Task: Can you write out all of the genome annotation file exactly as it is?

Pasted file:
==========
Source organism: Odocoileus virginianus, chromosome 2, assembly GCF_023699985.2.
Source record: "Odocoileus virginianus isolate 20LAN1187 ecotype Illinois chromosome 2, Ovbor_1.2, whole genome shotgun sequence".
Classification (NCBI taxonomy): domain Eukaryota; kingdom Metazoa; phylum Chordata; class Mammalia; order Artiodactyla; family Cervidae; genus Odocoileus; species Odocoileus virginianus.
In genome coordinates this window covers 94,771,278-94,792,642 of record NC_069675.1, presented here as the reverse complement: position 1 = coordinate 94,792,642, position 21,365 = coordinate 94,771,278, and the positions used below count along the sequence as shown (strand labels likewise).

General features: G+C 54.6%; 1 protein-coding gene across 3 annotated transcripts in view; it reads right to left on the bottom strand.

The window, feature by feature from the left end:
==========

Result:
Source organism: Odocoileus virginianus, chromosome 2, assembly GCF_023699985.2.
Source record: "Odocoileus virginianus isolate 20LAN1187 ecotype Illinois chromosome 2, Ovbor_1.2, whole genome shotgun sequence".
Classification (NCBI taxonomy): domain Eukaryota; kingdom Metazoa; phylum Chordata; class Mammalia; order Artiodactyla; family Cervidae; genus Odocoileus; species Odocoileus virginianus.
In genome coordinates this window covers 94,771,278-94,792,642 of record NC_069675.1, presented here as the reverse complement: position 1 = coordinate 94,792,642, position 21,365 = coordinate 94,771,278, and the positions used below count along the sequence as shown (strand labels likewise).

General features: G+C 54.6%; 1 protein-coding gene across 3 annotated transcripts in view; it reads right to left on the bottom strand.

The window, feature by feature from the left end: